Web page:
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  • Calcium carbonate crystals present in the inner ear play a key role in our sense of balance and movement. Although found in very small amounts, they literally keep us on the straight and narrow.

    Pearl, a calcium carbonate gemstone produced by a marine mollusc, is often used to adorn the body. Its colour and lustre have for centuries been used to enhance and complement the body beautiful.

    Carbonates in the inner ear

    Not all parts of the inner ear in humans are about hearing. Situated in the vestibular organ of the inner ear are two large sacs called the utricle and saccule. On the inside walls of these sacs is a bed of specialised sensory cells called hair cells. A gel-like substance sits on top of these cells, and embedded within the gel are crystals of calcium carbonate. The crystals are called otoliths, which literally means ‘ear stones’. During the course of development of the inner ear in the human embryo, a biomineralisation process allows calcium carbonate to be precipitated out as tiny calcite crystals.

    The utricle and the saccule are the otolith organs that sense gravity and linear movement in a straight line. The utricle lies in a horizontal position in the head whereas the saccule lies vertically. When the head is tilted to one side, the otoliths in the utricle want to slide ‘downhill’. This moves the gel just enough to bend the sensory hairs, which sends a signal to the brain about the amount of movement. If the person is accelerated forward or back, once again the otoliths move, resulting in a signal being sent to the brain about the extent of this movement. The saccule operates in a similar manner detecting movement up and down as well as nodding the head forward and back. The signals from the otoliths in the saccule and the utricle complement each other and give a combined message about linear motion of the head.

    Evidence suggests that the human inner ear has evolved from a structure very closely related to the saccule and otolith found in modern fish species. Interestingly fish use otolith for decting sound and for balance - watch this video explanation of how fish detect sound.

    Carbonates on the outer ear

    Because of its colour, lustre and natural beauty pearls – in particular, pearl earrings – have for centuries been used to enhance, complement and draw attention to the body beautiful.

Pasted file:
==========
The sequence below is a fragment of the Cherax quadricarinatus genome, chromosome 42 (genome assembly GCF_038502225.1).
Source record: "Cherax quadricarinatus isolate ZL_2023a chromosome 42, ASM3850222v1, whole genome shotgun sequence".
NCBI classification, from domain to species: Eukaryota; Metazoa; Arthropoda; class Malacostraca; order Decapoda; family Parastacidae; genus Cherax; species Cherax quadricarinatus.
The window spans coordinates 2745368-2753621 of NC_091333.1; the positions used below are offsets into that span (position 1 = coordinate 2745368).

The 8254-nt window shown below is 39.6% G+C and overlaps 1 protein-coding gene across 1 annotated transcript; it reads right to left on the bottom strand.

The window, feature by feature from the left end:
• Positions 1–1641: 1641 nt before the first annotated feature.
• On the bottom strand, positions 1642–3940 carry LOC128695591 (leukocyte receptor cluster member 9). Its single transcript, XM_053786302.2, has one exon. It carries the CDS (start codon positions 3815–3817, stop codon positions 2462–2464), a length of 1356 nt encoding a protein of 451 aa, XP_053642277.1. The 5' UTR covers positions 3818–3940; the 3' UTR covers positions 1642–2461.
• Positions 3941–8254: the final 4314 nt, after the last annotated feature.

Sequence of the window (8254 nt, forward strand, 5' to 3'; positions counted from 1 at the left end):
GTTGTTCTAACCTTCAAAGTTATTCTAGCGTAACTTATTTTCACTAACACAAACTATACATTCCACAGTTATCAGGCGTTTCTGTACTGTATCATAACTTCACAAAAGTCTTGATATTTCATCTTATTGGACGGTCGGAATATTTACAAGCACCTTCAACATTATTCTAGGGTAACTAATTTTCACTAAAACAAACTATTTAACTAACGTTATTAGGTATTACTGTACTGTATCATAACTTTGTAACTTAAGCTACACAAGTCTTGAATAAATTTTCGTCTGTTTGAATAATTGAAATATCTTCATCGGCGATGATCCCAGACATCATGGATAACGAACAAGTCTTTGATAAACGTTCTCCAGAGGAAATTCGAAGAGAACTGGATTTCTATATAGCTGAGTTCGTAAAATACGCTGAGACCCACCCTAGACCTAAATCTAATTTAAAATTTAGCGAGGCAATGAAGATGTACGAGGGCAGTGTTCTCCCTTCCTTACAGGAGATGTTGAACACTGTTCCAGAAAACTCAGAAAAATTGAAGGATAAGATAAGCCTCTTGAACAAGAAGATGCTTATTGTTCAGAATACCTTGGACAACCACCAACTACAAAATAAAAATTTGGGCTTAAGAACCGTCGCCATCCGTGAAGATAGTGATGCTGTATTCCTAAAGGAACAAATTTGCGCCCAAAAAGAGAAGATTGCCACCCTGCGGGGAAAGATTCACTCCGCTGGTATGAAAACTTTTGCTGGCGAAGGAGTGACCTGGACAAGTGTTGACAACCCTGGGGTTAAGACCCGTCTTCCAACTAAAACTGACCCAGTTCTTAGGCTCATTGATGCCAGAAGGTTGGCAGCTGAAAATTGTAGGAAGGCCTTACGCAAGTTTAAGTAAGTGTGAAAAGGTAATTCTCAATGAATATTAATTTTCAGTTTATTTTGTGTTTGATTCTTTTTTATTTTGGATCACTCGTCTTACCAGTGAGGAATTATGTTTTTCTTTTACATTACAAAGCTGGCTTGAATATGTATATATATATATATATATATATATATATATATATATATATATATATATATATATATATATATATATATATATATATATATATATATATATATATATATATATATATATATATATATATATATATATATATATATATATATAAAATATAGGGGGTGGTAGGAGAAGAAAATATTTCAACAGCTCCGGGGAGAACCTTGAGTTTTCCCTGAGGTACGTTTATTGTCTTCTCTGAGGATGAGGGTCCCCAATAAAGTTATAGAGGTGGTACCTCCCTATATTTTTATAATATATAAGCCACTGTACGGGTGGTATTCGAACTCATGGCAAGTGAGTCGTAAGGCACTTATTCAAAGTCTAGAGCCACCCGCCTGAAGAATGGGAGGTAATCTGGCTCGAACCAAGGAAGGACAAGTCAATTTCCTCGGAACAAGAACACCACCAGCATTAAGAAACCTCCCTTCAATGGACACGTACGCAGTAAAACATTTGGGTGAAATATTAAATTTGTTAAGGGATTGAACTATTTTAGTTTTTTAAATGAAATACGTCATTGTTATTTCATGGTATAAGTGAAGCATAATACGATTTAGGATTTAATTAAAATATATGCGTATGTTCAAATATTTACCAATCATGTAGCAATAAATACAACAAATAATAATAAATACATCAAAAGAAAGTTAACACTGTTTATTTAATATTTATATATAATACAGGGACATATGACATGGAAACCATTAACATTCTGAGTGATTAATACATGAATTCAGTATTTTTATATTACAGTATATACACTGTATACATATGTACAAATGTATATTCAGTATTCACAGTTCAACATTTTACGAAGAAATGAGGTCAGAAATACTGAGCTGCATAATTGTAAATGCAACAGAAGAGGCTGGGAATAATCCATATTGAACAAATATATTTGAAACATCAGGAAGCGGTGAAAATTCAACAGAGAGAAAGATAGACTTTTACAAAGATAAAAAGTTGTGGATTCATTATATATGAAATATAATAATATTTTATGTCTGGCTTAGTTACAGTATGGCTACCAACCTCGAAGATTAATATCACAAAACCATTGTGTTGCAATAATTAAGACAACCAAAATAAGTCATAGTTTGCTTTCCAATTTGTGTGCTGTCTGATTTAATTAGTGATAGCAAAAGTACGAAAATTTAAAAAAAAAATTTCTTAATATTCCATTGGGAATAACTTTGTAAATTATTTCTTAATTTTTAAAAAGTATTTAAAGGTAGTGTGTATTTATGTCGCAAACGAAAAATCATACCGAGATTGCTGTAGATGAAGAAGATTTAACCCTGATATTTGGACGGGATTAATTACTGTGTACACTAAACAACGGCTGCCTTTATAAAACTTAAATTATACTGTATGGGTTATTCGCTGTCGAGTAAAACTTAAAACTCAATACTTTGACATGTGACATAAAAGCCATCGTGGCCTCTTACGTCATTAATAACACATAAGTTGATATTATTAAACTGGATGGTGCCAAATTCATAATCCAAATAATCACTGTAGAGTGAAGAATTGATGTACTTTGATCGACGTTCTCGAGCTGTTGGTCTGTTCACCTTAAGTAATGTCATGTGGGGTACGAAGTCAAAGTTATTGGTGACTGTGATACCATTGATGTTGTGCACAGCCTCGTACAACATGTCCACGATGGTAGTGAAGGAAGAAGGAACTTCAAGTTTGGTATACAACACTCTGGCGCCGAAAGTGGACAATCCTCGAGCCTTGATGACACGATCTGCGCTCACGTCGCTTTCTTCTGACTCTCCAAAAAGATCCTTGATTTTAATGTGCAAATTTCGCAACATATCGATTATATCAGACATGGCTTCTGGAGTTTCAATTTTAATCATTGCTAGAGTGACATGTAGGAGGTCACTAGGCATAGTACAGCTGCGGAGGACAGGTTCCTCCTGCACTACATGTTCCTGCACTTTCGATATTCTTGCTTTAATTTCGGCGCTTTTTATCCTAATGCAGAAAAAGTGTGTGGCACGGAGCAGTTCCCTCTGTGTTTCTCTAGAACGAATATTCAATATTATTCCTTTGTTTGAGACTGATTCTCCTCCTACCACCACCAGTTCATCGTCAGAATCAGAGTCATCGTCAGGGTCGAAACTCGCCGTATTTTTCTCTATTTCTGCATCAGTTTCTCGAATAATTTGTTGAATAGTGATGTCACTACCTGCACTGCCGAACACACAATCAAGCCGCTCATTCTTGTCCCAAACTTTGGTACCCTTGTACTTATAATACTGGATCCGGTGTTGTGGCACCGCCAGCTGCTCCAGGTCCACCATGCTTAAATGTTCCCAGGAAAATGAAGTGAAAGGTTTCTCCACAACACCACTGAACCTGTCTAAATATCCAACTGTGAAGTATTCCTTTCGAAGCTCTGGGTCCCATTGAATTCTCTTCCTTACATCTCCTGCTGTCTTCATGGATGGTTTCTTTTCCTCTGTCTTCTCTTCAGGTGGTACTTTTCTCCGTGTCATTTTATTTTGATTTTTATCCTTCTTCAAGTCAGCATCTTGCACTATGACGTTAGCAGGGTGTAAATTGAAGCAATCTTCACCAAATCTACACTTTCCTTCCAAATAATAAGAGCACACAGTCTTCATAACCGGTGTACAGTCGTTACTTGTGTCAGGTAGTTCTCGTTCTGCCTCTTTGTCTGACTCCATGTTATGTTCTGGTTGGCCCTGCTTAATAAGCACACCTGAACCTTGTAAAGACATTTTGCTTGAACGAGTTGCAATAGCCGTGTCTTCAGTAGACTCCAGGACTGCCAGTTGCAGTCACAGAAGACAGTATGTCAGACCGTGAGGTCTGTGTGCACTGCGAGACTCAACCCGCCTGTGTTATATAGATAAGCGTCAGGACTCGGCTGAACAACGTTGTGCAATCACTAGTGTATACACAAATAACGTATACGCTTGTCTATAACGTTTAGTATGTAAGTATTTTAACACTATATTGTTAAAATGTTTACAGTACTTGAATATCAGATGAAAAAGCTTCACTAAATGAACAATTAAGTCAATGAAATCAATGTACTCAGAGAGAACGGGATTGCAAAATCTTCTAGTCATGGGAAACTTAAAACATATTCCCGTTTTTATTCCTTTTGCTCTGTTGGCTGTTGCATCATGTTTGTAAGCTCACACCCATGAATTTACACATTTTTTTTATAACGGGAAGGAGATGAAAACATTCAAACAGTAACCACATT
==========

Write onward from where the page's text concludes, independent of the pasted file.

Of all the gemstones, pearl is the only one produced by a living organism. Certain types of marine invertebrates known as molluscs create pearl. They have evolved this adaptation to cope with the invasion of parasites or foreign objects. The bivalve molluscs, such as the oyster Pinctada maxima, are particularly good at producing pearl and are much sought after.

    It is through the process of calcium carbonate biomineralisation that pearls are produced:

    • If a piece of foreign material is trapped between the mantle and the shell of the mollusc, mantle epithelial cells slowly surround it, creating a pearl sac.
    • Over time, these cells secrete a combination of calcium carbonate and protein, and a pearl begins to develop.

    It has been estimated that only 1 in 1000 oysters grow pearls in this way, making these natural pearls quite rare. Cultured pearls imitate this natural process by surgically placing a ‘bead’ between the shell and the mantle. The bead is the foreign object, and its presence initiates the development of a pearl with the bead at its centre. After a time period of 2–3 years, the cultured pearls that have formed can be harvested and a fresh bead implanted to start the process over again.

    It is the combination of calcium carbonate crystals in the aragonite form with small amounts of protein and polysaccharide that give pearl its colour and lustre. This combination is called nacre or mother of pearl.

    Scientists are interested in the high strength and fracture resistance properties of nacre and are working to replicate biomineralization in the lab to develop materials that might find an application in such diverse areas as human health, electronics and non-hydrocarbon-based plastics. Listen to Professor Kate McGrath explain some of the possible long-term benefits of biomineralisation research.

      Published 8 October 2012 Referencing Hub articles
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